The Minister for Asia (Nigel Adams)
I am grateful to the Petitions Committee for this debate, to the hon. Member for Islwyn (Chris Evans) for introducing it and to all colleagues for their contributions. There is, rightly, deep public concern about the issue, so I am also grateful to the 146,000 members of the public who signed the petition and enabled this debate to take place. We have heard the strength of feeling in the House about Xinjiang, and I will respond to as many as possible of the points that have been made.
I assure the House that we closely and constantly monitor the situation in Xinjiang. As we have heard and read, and as we acknowledge, there have been harrowing reports and evidence of gross human rights violations. Analysis of satellite images suggests that the Chinese authorities continue to construct internment camps and demolish mosques and other religious sites. Those are systematic restrictions on Uyghur culture and religion. We heard from my hon. Friend the Member for Isle of Wight (Bob Seely) about the extensive and invasive surveillance operation that targets minorities. We have also seen credible evidence of forced labour —that was raised by most Members this afternoon—and the Chinese Government’s own figures show a dramatic decrease in population growth in Xinjiang over the past three years.
I will now set out the Government’s position on global human rights sanctions. On 6 July, as right hon. and hon. Members will be aware, we established the global human rights sanctions regime. In a statement to Parliament, my right hon. Friend the Foreign Secretary set out the full scope of the UK’s new global human rights sanctions regime. He was clear, and I reiterate this today, that it is not appropriate to speculate on future designations under that regime. As I have said before and as the Foreign Secretary made clear, to do so could reduce the impact of such designations. However, I make it absolutely clear that that is under constant review.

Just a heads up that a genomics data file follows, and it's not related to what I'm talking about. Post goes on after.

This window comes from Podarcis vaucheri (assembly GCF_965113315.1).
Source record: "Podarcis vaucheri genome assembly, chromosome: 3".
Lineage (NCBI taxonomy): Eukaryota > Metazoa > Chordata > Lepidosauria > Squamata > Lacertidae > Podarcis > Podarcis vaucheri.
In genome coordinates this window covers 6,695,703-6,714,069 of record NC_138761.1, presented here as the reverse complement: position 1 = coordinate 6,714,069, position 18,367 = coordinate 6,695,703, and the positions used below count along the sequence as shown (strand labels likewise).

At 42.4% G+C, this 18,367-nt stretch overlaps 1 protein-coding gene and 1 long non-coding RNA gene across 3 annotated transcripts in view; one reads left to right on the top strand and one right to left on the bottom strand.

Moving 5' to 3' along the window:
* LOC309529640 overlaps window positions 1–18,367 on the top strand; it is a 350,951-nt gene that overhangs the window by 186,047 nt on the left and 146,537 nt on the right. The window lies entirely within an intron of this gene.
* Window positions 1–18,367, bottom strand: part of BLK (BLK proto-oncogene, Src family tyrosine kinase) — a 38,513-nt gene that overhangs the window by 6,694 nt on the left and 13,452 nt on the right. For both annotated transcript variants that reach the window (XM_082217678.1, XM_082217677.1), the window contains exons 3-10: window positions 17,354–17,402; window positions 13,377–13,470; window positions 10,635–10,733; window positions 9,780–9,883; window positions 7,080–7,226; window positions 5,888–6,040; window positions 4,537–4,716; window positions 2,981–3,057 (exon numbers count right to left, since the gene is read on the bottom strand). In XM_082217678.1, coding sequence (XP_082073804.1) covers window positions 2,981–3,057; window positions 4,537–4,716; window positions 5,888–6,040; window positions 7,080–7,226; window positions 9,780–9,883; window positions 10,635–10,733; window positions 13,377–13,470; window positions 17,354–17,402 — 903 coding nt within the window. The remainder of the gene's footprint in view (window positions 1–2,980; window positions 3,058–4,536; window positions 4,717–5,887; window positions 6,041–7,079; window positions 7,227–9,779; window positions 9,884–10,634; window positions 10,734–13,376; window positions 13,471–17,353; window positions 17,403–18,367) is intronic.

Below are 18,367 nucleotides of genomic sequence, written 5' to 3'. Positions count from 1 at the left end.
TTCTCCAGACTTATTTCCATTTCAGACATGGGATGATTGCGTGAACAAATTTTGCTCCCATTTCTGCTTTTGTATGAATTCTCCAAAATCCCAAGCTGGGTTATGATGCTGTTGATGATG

On 9 September, during an Adjournment debate on Xinjiang, I stated that the Foreign, Commonwealth and Development Office is carefully considering further designations under the sanctions regime. We will keep all the evidence and the potential listings under close review. Our position on that remains unchanged.
Let me be clear that we are committed to responding robustly to all human rights violations in Xinjiang. We have played a leading role within the international community to hold China to account. We have led two joint statements at the UN in the past year, including a statement at the UN Human Rights Council in June that was supported by 28 countries. Last week, on 6 October, 39 countries joined our statement at the UN third committee in New York, expressing deep concern at the situation not just in Xinjiang, but in Tibet and Hong Kong. We believe this growing caucus reflects our diplomatic leadership, including the personal involvement of our Foreign Secretary.